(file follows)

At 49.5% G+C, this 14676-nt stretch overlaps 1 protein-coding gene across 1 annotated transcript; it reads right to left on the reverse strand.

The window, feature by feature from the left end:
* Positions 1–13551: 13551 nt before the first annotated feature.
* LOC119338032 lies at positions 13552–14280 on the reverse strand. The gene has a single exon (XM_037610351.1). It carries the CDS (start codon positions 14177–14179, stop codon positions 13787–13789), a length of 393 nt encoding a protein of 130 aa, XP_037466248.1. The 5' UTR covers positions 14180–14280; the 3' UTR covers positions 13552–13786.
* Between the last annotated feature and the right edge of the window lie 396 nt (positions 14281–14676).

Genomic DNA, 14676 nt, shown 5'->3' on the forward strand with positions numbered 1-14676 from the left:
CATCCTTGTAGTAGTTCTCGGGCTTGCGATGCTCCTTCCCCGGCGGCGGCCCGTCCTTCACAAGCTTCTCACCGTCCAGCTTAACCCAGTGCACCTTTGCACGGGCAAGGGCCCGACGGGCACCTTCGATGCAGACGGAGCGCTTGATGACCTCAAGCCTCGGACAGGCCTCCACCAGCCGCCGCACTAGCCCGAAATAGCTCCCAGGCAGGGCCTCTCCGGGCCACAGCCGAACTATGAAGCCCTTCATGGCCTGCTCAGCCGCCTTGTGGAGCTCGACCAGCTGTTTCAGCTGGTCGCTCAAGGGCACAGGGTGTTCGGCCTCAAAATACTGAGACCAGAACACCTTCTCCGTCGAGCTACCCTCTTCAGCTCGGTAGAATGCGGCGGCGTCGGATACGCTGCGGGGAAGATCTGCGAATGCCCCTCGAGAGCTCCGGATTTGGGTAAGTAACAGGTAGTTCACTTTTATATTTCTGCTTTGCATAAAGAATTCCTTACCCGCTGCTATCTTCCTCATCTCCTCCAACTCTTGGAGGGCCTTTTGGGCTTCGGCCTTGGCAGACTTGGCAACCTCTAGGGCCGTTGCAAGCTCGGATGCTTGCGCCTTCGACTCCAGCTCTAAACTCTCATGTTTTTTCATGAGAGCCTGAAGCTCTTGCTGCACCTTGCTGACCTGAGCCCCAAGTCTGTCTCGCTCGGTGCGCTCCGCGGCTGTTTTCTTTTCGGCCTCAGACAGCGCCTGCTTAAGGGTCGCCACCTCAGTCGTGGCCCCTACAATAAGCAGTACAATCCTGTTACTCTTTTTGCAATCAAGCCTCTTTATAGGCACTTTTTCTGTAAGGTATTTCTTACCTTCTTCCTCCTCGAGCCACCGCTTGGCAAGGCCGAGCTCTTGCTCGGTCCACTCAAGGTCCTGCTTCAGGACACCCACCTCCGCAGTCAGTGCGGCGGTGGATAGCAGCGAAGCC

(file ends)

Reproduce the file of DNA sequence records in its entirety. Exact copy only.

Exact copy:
At 49.5% G+C, this 14676-nt stretch overlaps 1 protein-coding gene across 1 annotated transcript; it reads right to left on the reverse strand.

The window, feature by feature from the left end:
* Positions 1–13551: 13551 nt before the first annotated feature.
* LOC119338032 lies at positions 13552–14280 on the reverse strand. The gene has a single exon (XM_037610351.1). It carries the CDS (start codon positions 14177–14179, stop codon positions 13787–13789), a length of 393 nt encoding a protein of 130 aa, XP_037466248.1. The 5' UTR covers positions 14180–14280; the 3' UTR covers positions 13552–13786.
* Between the last annotated feature and the right edge of the window lie 396 nt (positions 14281–14676).

Genomic DNA, 14676 nt, shown 5'->3' on the forward strand with positions numbered 1-14676 from the left:
CATCCTTGTAGTAGTTCTCGGGCTTGCGATGCTCCTTCCCCGGCGGCGGCCCGTCCTTCACAAGCTTCTCACCGTCCAGCTTAACCCAGTGCACCTTTGCACGGGCAAGGGCCCGACGGGCACCTTCGATGCAGACGGAGCGCTTGATGACCTCAAGCCTCGGACAGGCCTCCACCAGCCGCCGCACTAGCCCGAAATAGCTCCCAGGCAGGGCCTCTCCGGGCCACAGCCGAACTATGAAGCCCTTCATGGCCTGCTCAGCCGCCTTGTGGAGCTCGACCAGCTGTTTCAGCTGGTCGCTCAAGGGCACAGGGTGTTCGGCCTCAAAATACTGAGACCAGAACACCTTCTCCGTCGAGCTACCCTCTTCAGCTCGGTAGAATGCGGCGGCGTCGGATACGCTGCGGGGAAGATCTGCGAATGCCCCTCGAGAGCTCCGGATTTGGGTAAGTAACAGGTAGTTCACTTTTATATTTCTGCTTTGCATAAAGAATTCCTTACCCGCTGCTATCTTCCTCATCTCCTCCAACTCTTGGAGGGCCTTTTGGGCTTCGGCCTTGGCAGACTTGGCAACCTCTAGGGCCGTTGCAAGCTCGGATGCTTGCGCCTTCGACTCCAGCTCTAAACTCTCATGTTTTTTCATGAGAGCCTGAAGCTCTTGCTGCACCTTGCTGACCTGAGCCCCAAGTCTGTCTCGCTCGGTGCGCTCCGCGGCTGTTTTCTTTTCGGCCTCAGACAGCGCCTGCTTAAGGGTCGCCACCTCAGTCGTGGCCCCTACAATAAGCAGTACAATCCTGTTACTCTTTTTGCAATCAAGCCTCTTTATAGGCACTTTTTCTGTAAGGTATTTCTTACCTTCTTCCTCCTCGAGCCACCGCTTGGCAAGGCCGAGCTCTTGCTCGGTCCACTCAAGGTCCTGCTTCAGGACACCCACCTCCGCAGTCAGTGCGGCGGTGGATAGCAGCGAAGCC